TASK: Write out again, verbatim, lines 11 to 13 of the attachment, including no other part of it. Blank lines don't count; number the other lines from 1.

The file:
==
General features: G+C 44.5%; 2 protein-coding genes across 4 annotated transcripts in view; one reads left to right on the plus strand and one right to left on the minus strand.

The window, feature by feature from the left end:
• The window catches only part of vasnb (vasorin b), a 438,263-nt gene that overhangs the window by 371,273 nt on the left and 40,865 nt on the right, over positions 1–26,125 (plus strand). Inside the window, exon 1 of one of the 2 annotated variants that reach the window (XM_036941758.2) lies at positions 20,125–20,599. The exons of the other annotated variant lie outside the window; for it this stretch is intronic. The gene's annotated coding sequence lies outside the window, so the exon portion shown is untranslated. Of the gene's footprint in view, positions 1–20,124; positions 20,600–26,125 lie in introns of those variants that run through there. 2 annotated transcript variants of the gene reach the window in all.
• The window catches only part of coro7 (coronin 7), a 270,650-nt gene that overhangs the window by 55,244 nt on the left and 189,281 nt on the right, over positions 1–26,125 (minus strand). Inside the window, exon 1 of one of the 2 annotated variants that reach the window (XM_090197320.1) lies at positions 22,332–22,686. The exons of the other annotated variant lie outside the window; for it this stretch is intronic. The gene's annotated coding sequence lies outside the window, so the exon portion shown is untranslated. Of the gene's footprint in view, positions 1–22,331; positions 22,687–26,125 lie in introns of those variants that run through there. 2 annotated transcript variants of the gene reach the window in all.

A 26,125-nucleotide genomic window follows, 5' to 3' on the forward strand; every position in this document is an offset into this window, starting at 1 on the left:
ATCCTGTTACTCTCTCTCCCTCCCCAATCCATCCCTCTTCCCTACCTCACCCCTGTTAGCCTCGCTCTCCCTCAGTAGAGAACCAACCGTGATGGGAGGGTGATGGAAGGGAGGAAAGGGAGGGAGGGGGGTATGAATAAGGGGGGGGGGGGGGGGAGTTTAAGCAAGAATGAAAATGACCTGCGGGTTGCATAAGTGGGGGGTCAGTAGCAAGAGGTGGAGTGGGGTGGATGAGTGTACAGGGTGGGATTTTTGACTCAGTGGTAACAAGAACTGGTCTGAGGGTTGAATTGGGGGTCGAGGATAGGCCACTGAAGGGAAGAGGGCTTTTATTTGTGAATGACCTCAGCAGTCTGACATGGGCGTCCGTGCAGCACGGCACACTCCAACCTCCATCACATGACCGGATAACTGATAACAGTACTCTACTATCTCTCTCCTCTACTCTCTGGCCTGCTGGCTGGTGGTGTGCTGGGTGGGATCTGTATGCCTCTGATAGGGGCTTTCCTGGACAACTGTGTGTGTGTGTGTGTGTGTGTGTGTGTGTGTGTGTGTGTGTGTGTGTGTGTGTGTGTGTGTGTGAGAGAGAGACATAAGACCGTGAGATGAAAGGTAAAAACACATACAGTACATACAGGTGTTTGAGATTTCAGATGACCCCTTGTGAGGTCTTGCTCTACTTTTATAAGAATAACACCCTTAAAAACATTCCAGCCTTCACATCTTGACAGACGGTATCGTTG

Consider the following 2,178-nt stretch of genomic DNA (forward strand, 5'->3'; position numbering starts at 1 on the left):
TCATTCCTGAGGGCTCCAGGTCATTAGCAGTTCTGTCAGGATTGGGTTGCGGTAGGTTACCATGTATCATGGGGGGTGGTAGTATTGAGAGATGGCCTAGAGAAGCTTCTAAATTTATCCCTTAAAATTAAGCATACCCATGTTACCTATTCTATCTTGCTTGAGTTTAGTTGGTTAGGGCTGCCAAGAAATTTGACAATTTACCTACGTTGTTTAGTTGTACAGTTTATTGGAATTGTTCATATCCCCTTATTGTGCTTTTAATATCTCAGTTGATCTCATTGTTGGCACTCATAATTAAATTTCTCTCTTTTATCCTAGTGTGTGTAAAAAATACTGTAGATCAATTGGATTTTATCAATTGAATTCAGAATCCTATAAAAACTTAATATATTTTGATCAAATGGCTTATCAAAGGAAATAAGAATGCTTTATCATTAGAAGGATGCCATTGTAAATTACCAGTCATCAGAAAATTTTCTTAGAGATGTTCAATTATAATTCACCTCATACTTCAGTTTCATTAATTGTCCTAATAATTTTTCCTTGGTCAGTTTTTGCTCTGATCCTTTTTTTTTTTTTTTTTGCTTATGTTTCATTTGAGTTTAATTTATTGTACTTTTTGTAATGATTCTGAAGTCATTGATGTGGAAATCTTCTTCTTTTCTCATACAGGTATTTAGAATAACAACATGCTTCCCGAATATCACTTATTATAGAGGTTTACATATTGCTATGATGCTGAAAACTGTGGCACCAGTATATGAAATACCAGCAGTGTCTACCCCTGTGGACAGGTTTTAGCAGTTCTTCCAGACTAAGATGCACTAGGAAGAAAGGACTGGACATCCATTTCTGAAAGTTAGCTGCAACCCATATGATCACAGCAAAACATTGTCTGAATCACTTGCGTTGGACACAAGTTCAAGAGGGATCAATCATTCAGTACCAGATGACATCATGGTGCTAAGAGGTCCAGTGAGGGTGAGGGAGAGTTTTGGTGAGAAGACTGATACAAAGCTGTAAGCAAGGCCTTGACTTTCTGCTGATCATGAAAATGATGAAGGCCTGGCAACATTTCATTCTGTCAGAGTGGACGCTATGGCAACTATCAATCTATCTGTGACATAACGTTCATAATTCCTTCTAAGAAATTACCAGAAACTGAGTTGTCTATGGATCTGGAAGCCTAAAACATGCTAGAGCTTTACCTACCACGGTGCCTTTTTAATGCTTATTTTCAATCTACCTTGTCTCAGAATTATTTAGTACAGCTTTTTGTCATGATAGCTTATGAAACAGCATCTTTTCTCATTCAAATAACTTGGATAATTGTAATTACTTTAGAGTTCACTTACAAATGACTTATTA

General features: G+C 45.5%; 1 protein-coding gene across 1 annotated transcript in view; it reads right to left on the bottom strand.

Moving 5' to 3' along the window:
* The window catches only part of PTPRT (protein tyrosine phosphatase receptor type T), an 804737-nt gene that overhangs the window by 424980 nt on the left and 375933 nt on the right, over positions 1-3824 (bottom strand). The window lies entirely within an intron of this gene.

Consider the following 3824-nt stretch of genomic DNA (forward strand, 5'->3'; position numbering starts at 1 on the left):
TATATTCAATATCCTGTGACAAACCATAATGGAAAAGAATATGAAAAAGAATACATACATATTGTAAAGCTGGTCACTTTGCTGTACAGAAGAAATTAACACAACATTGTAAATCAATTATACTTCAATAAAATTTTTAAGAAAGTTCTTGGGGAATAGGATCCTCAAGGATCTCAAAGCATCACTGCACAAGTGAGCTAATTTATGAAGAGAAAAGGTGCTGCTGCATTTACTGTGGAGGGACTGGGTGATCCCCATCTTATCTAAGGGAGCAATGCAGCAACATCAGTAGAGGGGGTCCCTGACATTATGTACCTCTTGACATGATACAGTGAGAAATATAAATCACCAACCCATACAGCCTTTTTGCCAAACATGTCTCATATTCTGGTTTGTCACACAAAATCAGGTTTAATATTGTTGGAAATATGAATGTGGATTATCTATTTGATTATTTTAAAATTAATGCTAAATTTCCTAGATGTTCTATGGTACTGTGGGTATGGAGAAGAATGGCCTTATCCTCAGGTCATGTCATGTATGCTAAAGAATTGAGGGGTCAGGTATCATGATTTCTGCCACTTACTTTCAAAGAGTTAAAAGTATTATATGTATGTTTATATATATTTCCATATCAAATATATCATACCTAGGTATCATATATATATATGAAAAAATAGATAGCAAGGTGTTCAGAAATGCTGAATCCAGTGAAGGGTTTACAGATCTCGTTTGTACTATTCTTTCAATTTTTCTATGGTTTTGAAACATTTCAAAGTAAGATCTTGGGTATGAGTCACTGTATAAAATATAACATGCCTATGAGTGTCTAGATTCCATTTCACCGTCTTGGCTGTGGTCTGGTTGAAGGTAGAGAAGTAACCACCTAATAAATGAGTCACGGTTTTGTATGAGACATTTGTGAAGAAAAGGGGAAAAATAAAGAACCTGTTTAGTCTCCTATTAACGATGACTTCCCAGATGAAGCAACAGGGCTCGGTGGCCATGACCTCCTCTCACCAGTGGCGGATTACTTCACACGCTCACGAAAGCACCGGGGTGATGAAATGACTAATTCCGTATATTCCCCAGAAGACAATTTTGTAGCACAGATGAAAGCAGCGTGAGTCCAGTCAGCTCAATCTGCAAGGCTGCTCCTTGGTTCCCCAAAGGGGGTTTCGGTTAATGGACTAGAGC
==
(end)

* The window catches only part of PTPRT (protein tyrosine phosphatase receptor type T), an 804737-nt gene that overhangs the window by 424980 nt on the left and 375933 nt on the right, over positions 1-3824 (bottom strand). The window lies entirely within an intron of this gene.

Consider the following 3824-nt stretch of genomic DNA (forward strand, 5'->3'; position numbering starts at 1 on the left):
TATATTCAATATCCTGTGACAAACCATAATGGAAAAGAATATGAAAAAGAATACATACATATTGTAAAGCTGGTCACTTTGCTGTACAGAAGAAATTAACACAACATTGTAAATCAATTATACTTCAATAAAATTTTTAAGAAAGTTCTTGGGGAATAGGATCCTCAAGGATCTCAAAGCATCACTGCACAAGTGAGCTAATTTATGAAGAGAAAAGGTGCTGCTGCATTTACTGTGGAGGGACTGGGTGATCCCCATCTTATCTAAGGGAGCAATGCAGCAACATCAGTAGAGGGGGTCCCTGACATTATGTACCTCTTGACATGATACAGTGAGAAATATAAATCACCAACCCATACAGCCTTTTTGCCAAACATGTCTCATATTCTGGTTTGTCACACAAAATCAGGTTTAATATTGTTGGAAATATGAATGTGGATTATCTATTTGATTATTTTAAAATTAATGCTAAATTTCCTAGATGTTCTATGGTACTGTGGGTATGGAGAAGAATGGCCTTATCCTCAGGTCATGTCATGTATGCTAAAGAATTGAGGGGTCAGGTATCATGATTTCTGCCACTTACTTTCAAAGAGTTAAAAGTATTATATGTATGTTTATATATATTTCCATATCAAATATATCATACCTAGGTATCATATATATATATGAAAAAATAGATAGCAAGGTGTTCAGAAATGCTGAATCCAGTGAAGGGTTTACAGATCTCGTTTGTACTATTCTTTCAATTTTTCTATGGTTTTGAAACATTTCAAAGTAAGATCTTGGGTATGAGTCACTGTATAAAATATAACATGCCTATGAGTGTCTAGATTCCATTTCACCGTCTTGGCTGTGGTCTGGTTGAAGGTAGAGAAGTAACCACCTAATAAATGAGTCACGGTTTTGTATGAGACATTTGTGAAGAAAAGGGGAAAAATAAAGAACCTGTTTAGTCTCCTATTAACGATGACTTCCCAGATGAAGCAACAGGGCTCGGTGGCCATGACCTCCTCTCACCAGTGGCGGATTACTTCACACGCTCACGAAAGCACCGGGGTGATGAAATGACTAATTCCGTATATTCCCCAGAAGACAATTTTGTAGCACAGATGAAAGCAGCGTGAGTCCAGTCAGCTCAATCTGCAAGGCTGCTCCTTGGTTCCCCAAAGGGGGTTTCGGTTAATGGACTAGAGC